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Spiral learning


Spirals show up everywhere from fractals to nautilus shells. Software developers know the spiral as iterative development--a model in stark (positive) contrast to the old linear waterfall model.

One huge problem with the waterfall model is that in its traditional form, it's not based in reality. It assumes that it's entirely possible for each stage to be done perfectly (and permanently) and then thrown over the fence (or cubicle wall) to the next group in the system. Nice theory, that. The guys doing the requirements finish their job and then, hey, they might as well all go on vacation. Their work is done. And so on down the line until the product is delivered to the users. The name itself (waterfall) describes the key limiting characteristic of the waterfall model--it's one way only. Water doesn't go back up.

User experience designers (especially with games) often use a spiral model to keep cycling the user through stages of interest/motivation, engagement, and payoff (I described the user experience spiral here.

But where software developers and game designers use the spiral model, learning designers (teachers, instructional designers, tech book authors) often don't. Yet a spiral model most closely matches how learning really happens.

The typical training course or technical book takes a linear approach to the topic, teaching each topic completely before moving on to the next. Each topic/phase in the course depends on having mastered the previous topic/chapter. ("OK, that's done... now we can move to the next one.") This is usually wrong on so many levels...

By teaching a topic completely in one section/chapter, there's probably way too much cognitive overload. When learning a new programming language, for example, do I really need to learn every possible way to write a loop before I can move on to, say, object interaction? If you teach me only a for loop, for example, I can just move on to what I really want to do... repeat something (or iterate over something).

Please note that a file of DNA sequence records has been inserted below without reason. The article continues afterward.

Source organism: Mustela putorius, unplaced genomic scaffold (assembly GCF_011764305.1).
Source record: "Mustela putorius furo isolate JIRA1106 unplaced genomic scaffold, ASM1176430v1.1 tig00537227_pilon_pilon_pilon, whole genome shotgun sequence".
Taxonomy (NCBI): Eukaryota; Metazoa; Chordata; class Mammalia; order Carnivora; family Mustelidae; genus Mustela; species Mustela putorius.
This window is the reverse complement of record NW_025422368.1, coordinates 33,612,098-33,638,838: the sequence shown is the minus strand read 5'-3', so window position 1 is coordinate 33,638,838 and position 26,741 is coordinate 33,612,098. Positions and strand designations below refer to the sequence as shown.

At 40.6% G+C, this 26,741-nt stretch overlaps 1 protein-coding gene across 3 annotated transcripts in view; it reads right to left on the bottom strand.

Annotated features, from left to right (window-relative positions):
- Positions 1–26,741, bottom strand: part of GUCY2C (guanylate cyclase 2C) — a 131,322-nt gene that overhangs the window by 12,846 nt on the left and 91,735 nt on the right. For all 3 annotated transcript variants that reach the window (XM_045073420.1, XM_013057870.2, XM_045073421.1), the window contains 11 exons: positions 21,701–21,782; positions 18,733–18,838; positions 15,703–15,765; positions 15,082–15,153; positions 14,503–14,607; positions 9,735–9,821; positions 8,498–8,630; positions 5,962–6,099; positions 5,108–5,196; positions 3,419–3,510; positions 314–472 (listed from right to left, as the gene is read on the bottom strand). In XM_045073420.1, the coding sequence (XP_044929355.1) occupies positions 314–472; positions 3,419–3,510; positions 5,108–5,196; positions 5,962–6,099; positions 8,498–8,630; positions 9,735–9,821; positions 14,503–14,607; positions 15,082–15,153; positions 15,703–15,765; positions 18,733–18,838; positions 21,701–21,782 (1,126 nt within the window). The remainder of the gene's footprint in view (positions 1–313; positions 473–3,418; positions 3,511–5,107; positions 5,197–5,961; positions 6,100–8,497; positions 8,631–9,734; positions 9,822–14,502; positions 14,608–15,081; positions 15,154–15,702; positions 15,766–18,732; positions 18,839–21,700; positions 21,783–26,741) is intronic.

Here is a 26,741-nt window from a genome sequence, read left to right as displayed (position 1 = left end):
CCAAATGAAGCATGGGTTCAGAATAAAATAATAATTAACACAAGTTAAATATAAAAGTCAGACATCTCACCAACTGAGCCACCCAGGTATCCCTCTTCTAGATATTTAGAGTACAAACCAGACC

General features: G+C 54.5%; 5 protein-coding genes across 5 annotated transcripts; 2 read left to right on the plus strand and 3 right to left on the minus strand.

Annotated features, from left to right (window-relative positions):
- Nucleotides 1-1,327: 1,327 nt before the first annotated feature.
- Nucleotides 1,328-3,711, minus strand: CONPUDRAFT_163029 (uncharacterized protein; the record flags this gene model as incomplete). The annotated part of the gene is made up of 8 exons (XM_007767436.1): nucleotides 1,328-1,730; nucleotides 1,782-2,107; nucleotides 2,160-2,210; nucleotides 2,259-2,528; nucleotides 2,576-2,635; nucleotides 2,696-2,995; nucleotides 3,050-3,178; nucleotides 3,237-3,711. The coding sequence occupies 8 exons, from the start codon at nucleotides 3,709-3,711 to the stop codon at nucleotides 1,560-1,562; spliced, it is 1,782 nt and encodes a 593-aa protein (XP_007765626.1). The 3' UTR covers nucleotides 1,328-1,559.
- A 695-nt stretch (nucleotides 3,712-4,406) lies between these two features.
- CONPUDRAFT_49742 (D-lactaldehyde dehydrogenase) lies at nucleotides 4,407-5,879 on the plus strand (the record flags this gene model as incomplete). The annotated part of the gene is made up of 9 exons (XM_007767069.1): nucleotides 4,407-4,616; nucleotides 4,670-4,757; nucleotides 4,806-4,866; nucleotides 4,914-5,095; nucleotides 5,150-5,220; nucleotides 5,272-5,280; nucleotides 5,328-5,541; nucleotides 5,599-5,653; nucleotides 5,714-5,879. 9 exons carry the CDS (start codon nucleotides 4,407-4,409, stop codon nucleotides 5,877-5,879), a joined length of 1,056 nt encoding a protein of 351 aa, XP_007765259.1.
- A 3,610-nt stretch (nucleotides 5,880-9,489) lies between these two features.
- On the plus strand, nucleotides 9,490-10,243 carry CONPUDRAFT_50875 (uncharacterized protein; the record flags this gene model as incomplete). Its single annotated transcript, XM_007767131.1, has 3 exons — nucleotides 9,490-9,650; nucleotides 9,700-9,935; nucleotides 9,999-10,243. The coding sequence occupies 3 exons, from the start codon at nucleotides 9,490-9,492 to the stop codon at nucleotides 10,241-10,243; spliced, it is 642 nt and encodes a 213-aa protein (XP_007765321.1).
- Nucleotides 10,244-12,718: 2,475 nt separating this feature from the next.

By taking the "now we're on loops, so let's look at ALL the details of EVERY kind of loop syntax..." you've just postponed (delayed gratification) what I really want to do-- use a loop to do something interesting.

A spiral model lets you do what our editor Mike Loukides refers to as:

Give them the minimum new knowledge and skills needed to be creative.

Learning should work just like a game. The spiral looks like this:

1) Get me interested (make the case for why I should be motivated to learn this).

2) Give me a challenging and engaging activity (learning this new thing).

3) Give me the payoff/reward for having learned this (let me apply what I just learned to something interesting and meaningful, or at least fun).

4) Repeat with new thing that builds on what I now know.

By taking an iterative--rather than linear--approach to each topic, the learner gets to do more interesting things more quickly. If you force me to do each topic to death before moving on, I might have to wait until the frickin' end of the book or course before I can actually do anything really cool. And that's a motivation killer for sure. And without motivation, learning suffers dramatically. How many of us have left a course knowing that we were exposed to a lot of content, but we still can't actually do anything?

Another benefit of the iterative/spiral model for learning is that the spiral approach is much more forgiving. If the linear model relys on "we're only going to do this topic once, so you better pay attention!" and assumes that I've completely learned that topic before moving on (made less likely by the fact that I'm given too many details about the topic), then if I really didn't nail it, I'm screwed moving forward.